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by captain oddsocks
December 17, 2006
From journal Lovely Little Litomyšl
, West Virginia
January 7, 2005
Walk down his street!
We turned off Smetana Square onto ulice Josefa Vachala--even without the sign, most walkers would notice the sgraffiti on the side of the Paseka building and detour to see it!
About "Paseka," the name of one of Vachal’s characters, which he repeated for the name of his own publishing house--it’s a name one sees frequently around Litomysl. And it was the same Paseka Publishing he started that saved his museum, Portmoneum, from oblivion when they acquired it in 1991 and restored his phantasmagoric wall and ceiling murals and painted furniture. Before we walked on to the museum, we took a closer look at the sgraffiti copies of his engravings and illustrations on the side of the publishers’ building.
One member of our group thought his etchings were "in the tradition of William Blake." I was reminded of Aubrey Beardsley until I found Blake’s "Satan Inflicting Boils on Job." Aha, I see a similarity now between Blake’s work and Vachal’s "The Devil’s Garden." We learned a little about one of his novels, Bloody Novel (1924), from a member of the group--it probably started a horror trend! He also wrote Murder Story.
Demons and devils
We weren’t allowed to take photos inside Portmoneum, but you can see what the inside looks like here. The exterior is not distinguished--Josef Portman was a retired clerk.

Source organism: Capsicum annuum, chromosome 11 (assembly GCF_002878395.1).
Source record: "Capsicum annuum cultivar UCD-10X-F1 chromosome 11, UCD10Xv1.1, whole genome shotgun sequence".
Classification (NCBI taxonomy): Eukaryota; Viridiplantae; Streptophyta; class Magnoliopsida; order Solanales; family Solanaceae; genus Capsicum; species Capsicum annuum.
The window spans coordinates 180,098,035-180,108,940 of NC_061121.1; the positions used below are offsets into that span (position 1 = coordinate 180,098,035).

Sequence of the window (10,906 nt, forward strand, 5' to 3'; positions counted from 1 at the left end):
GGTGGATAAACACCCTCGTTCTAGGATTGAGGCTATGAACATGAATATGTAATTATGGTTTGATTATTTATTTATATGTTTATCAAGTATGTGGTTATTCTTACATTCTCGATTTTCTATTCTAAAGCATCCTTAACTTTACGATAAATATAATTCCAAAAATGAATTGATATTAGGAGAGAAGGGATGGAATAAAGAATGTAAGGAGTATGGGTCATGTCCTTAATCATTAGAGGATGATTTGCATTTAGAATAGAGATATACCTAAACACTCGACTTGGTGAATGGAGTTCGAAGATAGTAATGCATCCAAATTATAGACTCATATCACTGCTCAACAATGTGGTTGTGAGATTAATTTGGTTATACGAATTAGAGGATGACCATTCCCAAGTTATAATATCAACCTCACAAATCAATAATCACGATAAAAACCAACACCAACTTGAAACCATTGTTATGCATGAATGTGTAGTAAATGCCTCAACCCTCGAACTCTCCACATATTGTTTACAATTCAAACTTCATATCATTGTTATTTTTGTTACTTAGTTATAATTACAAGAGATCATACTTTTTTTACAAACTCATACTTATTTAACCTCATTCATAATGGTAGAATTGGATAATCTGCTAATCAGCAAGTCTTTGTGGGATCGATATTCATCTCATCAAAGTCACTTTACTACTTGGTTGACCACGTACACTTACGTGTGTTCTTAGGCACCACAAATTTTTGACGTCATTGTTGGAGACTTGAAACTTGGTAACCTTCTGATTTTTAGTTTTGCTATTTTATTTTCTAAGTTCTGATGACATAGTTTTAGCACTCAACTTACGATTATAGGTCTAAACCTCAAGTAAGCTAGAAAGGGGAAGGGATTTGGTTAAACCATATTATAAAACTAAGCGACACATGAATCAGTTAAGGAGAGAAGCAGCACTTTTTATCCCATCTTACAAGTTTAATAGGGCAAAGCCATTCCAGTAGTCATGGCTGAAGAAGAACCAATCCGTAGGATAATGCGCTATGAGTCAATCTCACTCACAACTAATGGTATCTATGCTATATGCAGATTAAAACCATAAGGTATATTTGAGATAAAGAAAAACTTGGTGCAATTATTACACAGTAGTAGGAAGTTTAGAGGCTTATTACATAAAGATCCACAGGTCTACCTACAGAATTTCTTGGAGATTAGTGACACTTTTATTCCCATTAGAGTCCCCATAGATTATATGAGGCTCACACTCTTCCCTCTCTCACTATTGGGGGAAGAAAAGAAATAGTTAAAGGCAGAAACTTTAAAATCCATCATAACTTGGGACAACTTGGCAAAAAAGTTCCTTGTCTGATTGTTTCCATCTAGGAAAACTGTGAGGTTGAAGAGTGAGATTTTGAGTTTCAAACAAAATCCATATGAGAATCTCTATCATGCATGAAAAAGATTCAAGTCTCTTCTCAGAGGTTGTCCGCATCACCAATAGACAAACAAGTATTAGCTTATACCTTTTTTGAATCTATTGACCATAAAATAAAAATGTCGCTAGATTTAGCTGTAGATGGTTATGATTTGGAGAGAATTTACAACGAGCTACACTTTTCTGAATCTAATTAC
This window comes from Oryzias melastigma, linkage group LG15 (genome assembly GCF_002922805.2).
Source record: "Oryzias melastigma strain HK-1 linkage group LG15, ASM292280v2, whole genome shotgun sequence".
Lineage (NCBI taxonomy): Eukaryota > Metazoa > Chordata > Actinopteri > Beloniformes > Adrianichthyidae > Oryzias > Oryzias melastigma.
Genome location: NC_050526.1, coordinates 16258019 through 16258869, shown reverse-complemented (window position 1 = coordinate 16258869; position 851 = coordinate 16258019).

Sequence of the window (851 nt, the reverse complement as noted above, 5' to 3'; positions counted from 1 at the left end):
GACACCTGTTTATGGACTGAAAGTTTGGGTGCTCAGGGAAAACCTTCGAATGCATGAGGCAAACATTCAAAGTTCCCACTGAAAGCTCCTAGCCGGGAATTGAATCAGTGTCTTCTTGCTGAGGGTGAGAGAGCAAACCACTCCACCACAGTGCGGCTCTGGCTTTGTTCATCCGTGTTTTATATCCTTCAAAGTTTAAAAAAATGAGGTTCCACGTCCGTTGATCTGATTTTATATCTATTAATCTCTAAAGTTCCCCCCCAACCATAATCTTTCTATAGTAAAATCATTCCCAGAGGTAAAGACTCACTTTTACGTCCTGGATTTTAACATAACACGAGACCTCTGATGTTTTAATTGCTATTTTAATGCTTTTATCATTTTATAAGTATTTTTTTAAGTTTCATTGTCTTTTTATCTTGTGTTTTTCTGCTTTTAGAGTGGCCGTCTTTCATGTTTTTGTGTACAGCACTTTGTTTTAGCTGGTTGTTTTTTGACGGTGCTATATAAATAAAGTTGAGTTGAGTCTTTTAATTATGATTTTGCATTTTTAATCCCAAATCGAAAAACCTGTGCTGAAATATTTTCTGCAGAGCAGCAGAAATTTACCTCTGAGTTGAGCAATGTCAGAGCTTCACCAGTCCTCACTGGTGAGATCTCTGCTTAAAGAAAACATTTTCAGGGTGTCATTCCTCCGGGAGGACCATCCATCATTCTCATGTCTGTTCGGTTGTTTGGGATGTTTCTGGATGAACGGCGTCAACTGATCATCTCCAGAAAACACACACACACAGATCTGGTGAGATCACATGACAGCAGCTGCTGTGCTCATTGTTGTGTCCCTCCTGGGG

The museum is made up of three rooms completely covered with images of Vachal’s nightmares, which troubled him his entire life. In one room, his WWI demons come alive--he thought he’d get rid of them by painting them. I could discern on one wall the influence of the German Romantics, and I learned that Vachal was also impressed by Nietzsche and by Freemasons. Most paintings have captions, and rather simplistic ones at that: "Lies and ignorance walk together" and "Devil made a woman."
The work displayed in Portmoneum has been called "carnivalesque" and "a mardi gras for everyday." More sedate are the photos of Vachal taken throughout his life and showcased as a little life history. No matter how Vachal is categorized, the Czech Republic points to him as an example of Czech Modernism. Others in my group bought some posters ($4) before we left. I didn’t think any of them matched my decor! Even without a souvenir, I’m not likely to forget Josef Vachal!
From journal Litomysl: Roots of a Czech National Art